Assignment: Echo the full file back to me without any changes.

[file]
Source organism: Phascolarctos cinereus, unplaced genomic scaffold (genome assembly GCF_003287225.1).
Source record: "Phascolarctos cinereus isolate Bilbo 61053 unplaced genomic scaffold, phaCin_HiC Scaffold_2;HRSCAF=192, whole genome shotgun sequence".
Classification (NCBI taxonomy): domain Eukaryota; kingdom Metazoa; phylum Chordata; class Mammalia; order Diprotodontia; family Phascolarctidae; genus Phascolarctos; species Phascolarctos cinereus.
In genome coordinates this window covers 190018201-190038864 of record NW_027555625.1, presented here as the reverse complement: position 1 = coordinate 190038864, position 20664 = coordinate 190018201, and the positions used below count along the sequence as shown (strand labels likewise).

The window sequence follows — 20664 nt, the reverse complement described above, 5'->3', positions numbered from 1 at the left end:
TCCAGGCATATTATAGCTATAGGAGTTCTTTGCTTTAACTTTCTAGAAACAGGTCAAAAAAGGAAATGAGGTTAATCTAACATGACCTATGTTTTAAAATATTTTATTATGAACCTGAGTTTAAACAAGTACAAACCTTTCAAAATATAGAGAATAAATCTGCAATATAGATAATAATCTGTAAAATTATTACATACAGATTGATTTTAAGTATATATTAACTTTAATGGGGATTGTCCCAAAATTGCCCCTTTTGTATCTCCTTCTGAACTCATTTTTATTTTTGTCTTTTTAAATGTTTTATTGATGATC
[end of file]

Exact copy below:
Source organism: Phascolarctos cinereus, unplaced genomic scaffold (genome assembly GCF_003287225.1).
Source record: "Phascolarctos cinereus isolate Bilbo 61053 unplaced genomic scaffold, phaCin_HiC Scaffold_2;HRSCAF=192, whole genome shotgun sequence".
Classification (NCBI taxonomy): domain Eukaryota; kingdom Metazoa; phylum Chordata; class Mammalia; order Diprotodontia; family Phascolarctidae; genus Phascolarctos; species Phascolarctos cinereus.
In genome coordinates this window covers 190018201-190038864 of record NW_027555625.1, presented here as the reverse complement: position 1 = coordinate 190038864, position 20664 = coordinate 190018201, and the positions used below count along the sequence as shown (strand labels likewise).

The window sequence follows — 20664 nt, the reverse complement described above, 5'->3', positions numbered from 1 at the left end:
TCCAGGCATATTATAGCTATAGGAGTTCTTTGCTTTAACTTTCTAGAAACAGGTCAAAAAAGGAAATGAGGTTAATCTAACATGACCTATGTTTTAAAATATTTTATTATGAACCTGAGTTTAAACAAGTACAAACCTTTCAAAATATAGAGAATAAATCTGCAATATAGATAATAATCTGTAAAATTATTACATACAGATTGATTTTAAGTATATATTAACTTTAATGGGGATTGTCCCAAAATTGCCCCTTTTGTATCTCCTTCTGAACTCATTTTTATTTTTGTCTTTTTAAATGTTTTATTGATGATC